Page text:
NHCS to teach 4th grade students about 1898 massacre

NEW HANOVER COUNTY, NC (WWAY) — New Hanover County Schools is updating its curriculum for 4th graders, now including a lesson on the 1898 Wilmington massacre and coup d’état.

The curriculum change comes after North Carolina’s Department of Public Instruction changed its standard for 4th grade social studies, which listed the Wilmington Race Riot as one of the example topics.

The Wilmington Race Riot is now listed under the social studies objective for 4th graders as an example of a way revolution, reform and resistance have shaped North Carolina.

 In 1898, white supremacists overthrew the city’s government and forced black leaders from Wilmington, in what historians consider the only successful coup d’état in American history.   

“When we reference it, we normally reference it as 1898. We don’t do it as a race riot. Remember we take our guidance from the state, but we think about the community and the students we serve. So, we’re going to adapt things, and make it best for our students,” said Patrice Faison, New Hanover County Schools’ chief academic officer.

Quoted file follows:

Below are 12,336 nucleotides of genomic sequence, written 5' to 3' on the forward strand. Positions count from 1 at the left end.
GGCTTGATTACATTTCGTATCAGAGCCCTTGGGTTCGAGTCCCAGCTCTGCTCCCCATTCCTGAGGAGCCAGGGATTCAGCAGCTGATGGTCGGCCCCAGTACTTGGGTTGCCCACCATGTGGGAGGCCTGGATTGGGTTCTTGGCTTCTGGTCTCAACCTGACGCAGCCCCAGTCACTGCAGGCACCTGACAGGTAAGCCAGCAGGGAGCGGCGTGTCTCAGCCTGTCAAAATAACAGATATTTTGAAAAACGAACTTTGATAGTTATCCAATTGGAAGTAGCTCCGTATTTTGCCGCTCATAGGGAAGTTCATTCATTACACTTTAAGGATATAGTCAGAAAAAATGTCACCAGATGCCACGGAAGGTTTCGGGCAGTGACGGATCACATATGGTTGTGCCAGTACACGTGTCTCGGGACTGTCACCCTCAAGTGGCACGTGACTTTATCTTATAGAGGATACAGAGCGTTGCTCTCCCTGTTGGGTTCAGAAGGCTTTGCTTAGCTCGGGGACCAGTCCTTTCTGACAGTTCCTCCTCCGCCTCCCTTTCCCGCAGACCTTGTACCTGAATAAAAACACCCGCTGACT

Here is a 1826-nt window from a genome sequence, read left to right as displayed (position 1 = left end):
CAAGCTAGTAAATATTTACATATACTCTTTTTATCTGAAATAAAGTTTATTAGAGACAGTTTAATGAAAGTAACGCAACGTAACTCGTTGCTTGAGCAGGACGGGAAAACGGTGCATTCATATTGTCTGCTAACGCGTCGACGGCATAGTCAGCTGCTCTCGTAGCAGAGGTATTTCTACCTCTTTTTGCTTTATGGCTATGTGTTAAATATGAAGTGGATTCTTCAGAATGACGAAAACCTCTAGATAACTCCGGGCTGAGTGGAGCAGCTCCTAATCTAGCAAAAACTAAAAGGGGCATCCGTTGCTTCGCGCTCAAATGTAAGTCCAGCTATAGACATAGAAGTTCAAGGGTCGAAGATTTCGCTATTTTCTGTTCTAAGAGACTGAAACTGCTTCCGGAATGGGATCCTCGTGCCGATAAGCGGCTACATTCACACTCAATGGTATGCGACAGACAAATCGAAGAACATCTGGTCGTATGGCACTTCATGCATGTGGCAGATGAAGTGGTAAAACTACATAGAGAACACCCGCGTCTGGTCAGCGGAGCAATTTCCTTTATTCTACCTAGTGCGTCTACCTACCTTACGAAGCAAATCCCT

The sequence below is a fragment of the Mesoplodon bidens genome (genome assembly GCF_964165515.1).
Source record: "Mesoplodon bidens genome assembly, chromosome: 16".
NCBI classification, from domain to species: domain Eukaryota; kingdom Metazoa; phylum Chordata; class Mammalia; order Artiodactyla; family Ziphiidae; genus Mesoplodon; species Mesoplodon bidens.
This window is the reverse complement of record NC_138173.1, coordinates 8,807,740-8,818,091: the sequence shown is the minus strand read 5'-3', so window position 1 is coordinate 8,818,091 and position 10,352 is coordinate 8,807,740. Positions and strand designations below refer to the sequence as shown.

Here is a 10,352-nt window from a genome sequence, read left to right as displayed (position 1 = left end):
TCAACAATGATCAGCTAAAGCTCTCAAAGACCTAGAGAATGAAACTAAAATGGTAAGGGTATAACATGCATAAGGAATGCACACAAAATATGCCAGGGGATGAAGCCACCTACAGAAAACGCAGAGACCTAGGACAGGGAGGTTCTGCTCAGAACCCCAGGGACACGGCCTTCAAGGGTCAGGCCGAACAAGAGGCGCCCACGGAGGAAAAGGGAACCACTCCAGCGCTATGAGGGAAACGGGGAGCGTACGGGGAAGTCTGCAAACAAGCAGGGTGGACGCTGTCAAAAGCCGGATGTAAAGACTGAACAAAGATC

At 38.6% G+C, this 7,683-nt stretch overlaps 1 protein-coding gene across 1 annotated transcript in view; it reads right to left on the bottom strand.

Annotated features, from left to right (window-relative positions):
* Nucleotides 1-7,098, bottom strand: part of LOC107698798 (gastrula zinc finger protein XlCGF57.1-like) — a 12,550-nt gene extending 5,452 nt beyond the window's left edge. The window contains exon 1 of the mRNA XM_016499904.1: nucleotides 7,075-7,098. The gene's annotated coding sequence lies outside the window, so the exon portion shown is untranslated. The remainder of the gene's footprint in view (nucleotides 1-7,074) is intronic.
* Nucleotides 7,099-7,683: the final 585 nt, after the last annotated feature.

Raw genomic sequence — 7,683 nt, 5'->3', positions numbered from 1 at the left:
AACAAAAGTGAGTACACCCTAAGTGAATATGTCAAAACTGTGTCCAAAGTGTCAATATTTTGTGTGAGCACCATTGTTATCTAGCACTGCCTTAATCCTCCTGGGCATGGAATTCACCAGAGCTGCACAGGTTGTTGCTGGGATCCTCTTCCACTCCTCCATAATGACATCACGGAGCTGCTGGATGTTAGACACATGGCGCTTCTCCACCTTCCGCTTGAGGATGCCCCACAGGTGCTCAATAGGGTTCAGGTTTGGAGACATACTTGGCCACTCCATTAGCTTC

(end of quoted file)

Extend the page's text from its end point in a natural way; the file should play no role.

A spokesperson with NC Department of Public Instruction says the updated standards show examples that may be included in the curriculum, and that all curriculum decisions are made on the local level.   

 New Hanover County Schools’ Chief Academic Officer Patrice Faison said starting this year, students in fourth grade will get a brief overview of 1898.   

“We do not go too deep for a 4th grader or a 3rd grader. Even when we’re talking 8th grade, we go deeper, but we would go higher the older you get. We keep in mind the age of that we’re addressing. Our teachers are professionals, you know that. They know how to come across and make sure that the standard is taught,” said Faison.     

Deborah Dicks Maxwell, president of the North Carolina NAACP, says with the topic added to the district’s curriculum, it will benefit student’s knowledge of state history.  

“The fact that 1898 will be part of the curriculum for students in New Hanover County and the 4th grade will truly show the history of the city which they live in and they will grow up and become productive citizens. We need to tell all the truths of our state history, not just parts of it. I know with the young students learning it, it will get the information out, because some of their parents may not be aware of it,” said Deborah Dicks Maxwell, North Carolina NAACP president.


New Hanover County Schools has taught the topic to 8th grade students for years, but this school year will be the first time it’s taught to 4th graders.


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